Ruth Allen, the CEO at the British Association of Social Workers (BASW), reflects on the urgent and painful failures set out in As if Expendable, Amnesty International’s report into the effect of coronavirus on care homes.
As we look towards the risks of winter and the pressures these will bring across health and social care, we must start to learn the lessons from what has happened so far in the pandemic. Not just reactive and superficial fixing, but recognise where we need a change of tack to get to the underlying reasons why we have had such inequality and human rights challenges in Covid 19.
This is nowhere more true than in the care home sector, and in the social work that needs to be empowered to support those homes, those residents and their families.
Since early in the pandemic, BASW has identified failings in national guidance and resourcing leading to excessive risks and scandalously high death rates amongst people in residential and nursing homes, particularly (but not exclusively) older people and people with learning disabilities. On April 29, we wrote:
‘Until recently people who died from Covid – 19 while in a care home were not even included in the daily figures of Covid – 19 deaths. We now see an escalating crisis which may outstrip deaths in hospitals through the course of the pandemic outbreak.’
Our concern has escalated throughout the pandemic as the highly centralised and NHS-focused approach of government to pandemic response particularly in England has largely persisted, sidelining social care, local coordination and local public health initiatives. And failing to recognise the safeguarding and welfare oversight roles of local authorities, social workers and the Care Quality Commission.
Informal carers have also been side-lined with care home residents and their families and friends kept apart by restrictions not equally applied to (certainly in the earliest months) a largely untested workforce of poorly paid and poorly treated care home staff, without access to personal protective equipment (PPE)and often working long shifts over multiple sites to make ends meet.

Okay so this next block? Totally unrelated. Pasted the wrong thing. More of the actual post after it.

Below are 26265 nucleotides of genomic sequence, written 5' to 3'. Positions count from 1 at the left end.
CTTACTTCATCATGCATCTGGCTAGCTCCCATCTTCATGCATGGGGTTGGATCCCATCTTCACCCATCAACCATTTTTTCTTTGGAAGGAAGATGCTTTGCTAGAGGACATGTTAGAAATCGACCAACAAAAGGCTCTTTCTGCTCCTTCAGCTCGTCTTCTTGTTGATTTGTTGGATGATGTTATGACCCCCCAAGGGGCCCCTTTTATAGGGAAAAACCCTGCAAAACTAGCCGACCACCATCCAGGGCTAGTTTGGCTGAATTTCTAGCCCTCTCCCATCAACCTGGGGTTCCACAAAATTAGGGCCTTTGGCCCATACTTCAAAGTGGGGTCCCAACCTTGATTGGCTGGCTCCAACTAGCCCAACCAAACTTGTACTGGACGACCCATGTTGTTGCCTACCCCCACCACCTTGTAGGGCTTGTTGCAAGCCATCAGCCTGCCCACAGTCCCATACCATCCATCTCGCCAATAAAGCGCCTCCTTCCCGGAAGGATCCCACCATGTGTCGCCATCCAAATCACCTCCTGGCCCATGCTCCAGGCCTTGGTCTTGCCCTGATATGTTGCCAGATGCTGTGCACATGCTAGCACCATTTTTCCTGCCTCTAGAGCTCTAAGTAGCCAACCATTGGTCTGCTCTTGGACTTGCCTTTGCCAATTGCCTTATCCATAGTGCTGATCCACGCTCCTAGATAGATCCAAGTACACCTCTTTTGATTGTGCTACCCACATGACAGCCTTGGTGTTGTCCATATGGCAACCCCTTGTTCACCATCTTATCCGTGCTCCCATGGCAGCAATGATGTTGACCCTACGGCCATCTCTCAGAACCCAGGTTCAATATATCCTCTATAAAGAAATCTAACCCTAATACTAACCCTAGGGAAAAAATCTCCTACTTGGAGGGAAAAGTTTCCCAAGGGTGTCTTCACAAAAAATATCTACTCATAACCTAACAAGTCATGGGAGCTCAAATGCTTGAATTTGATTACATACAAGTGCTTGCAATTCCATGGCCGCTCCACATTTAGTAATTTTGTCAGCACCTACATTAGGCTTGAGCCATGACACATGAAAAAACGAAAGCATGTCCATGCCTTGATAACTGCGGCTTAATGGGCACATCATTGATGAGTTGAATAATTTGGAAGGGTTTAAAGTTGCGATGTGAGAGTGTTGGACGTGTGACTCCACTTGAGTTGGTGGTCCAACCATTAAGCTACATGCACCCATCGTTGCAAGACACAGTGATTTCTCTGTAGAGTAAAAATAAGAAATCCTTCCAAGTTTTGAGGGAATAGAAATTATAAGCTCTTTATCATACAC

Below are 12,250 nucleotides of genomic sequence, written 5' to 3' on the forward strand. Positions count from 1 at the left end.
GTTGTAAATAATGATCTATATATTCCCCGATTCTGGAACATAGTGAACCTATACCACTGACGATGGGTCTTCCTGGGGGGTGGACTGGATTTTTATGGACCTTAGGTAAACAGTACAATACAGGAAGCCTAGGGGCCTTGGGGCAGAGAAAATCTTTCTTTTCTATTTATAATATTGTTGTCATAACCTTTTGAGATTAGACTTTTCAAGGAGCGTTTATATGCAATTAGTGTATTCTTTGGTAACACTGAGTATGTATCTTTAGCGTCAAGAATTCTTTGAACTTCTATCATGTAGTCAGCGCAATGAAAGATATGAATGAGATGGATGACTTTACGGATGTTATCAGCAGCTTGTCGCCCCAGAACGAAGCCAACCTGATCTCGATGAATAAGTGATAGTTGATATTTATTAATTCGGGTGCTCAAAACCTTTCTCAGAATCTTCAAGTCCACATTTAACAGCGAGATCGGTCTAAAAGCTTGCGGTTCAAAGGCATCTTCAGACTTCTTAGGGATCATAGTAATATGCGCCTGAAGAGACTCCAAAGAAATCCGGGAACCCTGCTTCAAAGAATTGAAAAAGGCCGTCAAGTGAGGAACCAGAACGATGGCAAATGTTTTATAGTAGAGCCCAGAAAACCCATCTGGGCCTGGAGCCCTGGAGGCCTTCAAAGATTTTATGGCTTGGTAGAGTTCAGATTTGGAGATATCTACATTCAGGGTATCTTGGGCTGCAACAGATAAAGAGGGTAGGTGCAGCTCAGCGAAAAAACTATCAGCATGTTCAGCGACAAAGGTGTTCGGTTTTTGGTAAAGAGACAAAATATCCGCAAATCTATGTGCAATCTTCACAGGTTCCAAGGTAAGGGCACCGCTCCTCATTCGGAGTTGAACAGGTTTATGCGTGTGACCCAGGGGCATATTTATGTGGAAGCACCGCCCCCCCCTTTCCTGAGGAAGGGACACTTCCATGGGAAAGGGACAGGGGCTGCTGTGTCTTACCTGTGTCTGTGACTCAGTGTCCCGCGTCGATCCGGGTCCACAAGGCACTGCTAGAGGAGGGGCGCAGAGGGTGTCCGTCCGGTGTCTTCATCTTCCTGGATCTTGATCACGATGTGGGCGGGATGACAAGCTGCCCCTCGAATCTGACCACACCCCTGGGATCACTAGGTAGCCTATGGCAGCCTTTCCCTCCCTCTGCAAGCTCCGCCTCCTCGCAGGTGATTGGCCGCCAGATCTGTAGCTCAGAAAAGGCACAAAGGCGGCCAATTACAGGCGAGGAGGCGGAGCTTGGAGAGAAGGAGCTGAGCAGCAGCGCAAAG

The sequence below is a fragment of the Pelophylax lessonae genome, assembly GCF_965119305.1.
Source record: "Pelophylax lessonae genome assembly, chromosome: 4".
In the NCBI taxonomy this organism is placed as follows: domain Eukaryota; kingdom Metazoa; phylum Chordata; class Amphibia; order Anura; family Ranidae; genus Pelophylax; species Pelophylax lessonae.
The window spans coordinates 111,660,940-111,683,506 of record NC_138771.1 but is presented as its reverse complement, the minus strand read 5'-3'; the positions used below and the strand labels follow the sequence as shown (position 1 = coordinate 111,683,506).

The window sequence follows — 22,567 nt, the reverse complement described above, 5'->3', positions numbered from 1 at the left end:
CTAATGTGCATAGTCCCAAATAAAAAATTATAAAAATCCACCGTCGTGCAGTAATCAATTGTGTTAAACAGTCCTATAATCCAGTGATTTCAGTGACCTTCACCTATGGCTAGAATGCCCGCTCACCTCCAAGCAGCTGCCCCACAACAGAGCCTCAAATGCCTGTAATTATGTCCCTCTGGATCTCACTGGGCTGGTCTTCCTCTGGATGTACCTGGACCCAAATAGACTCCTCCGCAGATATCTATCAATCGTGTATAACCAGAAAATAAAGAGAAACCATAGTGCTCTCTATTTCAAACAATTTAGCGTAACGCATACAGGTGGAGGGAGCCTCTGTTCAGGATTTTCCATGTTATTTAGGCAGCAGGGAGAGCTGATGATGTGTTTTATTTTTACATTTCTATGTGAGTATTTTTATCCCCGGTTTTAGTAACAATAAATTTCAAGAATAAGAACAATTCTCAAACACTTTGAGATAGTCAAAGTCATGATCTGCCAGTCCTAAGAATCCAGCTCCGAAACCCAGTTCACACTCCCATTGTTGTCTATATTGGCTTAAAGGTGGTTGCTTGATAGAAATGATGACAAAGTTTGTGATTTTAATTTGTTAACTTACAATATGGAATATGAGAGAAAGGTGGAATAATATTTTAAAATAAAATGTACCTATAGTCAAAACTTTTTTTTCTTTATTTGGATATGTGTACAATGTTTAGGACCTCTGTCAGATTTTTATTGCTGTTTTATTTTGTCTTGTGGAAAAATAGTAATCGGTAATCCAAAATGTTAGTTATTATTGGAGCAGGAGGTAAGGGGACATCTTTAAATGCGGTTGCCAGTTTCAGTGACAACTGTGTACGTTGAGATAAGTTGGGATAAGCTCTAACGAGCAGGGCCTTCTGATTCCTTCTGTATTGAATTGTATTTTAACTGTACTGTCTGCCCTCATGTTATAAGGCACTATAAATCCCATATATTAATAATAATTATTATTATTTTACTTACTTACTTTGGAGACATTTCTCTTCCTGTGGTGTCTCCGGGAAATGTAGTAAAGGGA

We appreciate these failings have had more governmental recognition and attention in recent months with some extension of funding, more PPE, support for underpaid care workers to take paid sick leave and (slow) rollout of care home worker testing.
There have also been diverse responses across the governments of the UK and more action in some than others. But the themes and failings in the first months of the pandemic have been similar
Amnesty International’s new report, As If Expendable provides vital, in-depth analysis of the failings of national and local strategies to date in England, their avoidability and the absolute need for further inquiry, accountability and learning. The report calls for a full public inquiry.
Governmental and Public Health England failings – described as, at best ‘heedless’ of expert and international evidence early in the pandemic – are presented as leading to 18,562 deaths in England between 2 March and 12 June 2020, 40% of all reported Covid1 19 deaths in that period.
The report focuses on failings amounting to avoidable human rights abuses, particularly on the basis of age.
‘Expendable’ older people placed at knowable risks from infection, denial of access to universal healthcare, use of ‘Do Not Attempt to Resuscitate’ notices without legal and ethical processes and being denied access to family and friends.
The report also identifies the failure of oversight of care homes, identifying the inability of local authorities, the Care Quality Commission and the Social Care and Local Authority Ombudsman to carry out their respective roles in ensuring care home residents are safe.
What the report doesn’t do is recognise the specific role of social workers in delivering the Care Act and in safeguarding residents.
We have campaigned throughout for social workers to have the resources, equipment and guidance to be able to carry out their statutory and non-statutory roles to protect people of all ages from harm.
Social workers need to be able to access people in institutional and personal home environments, to help them be and stay safe, to identify and reduce risks, to support families and to bring hope into difficult circumstances.
We welcome this hard-hitting report and its recommendations, but we will also be going back to Amnesty International to ensure they know as they take this work forward that social workers are key partners in resolving the urgent and painful failures they have compellingly laid out.
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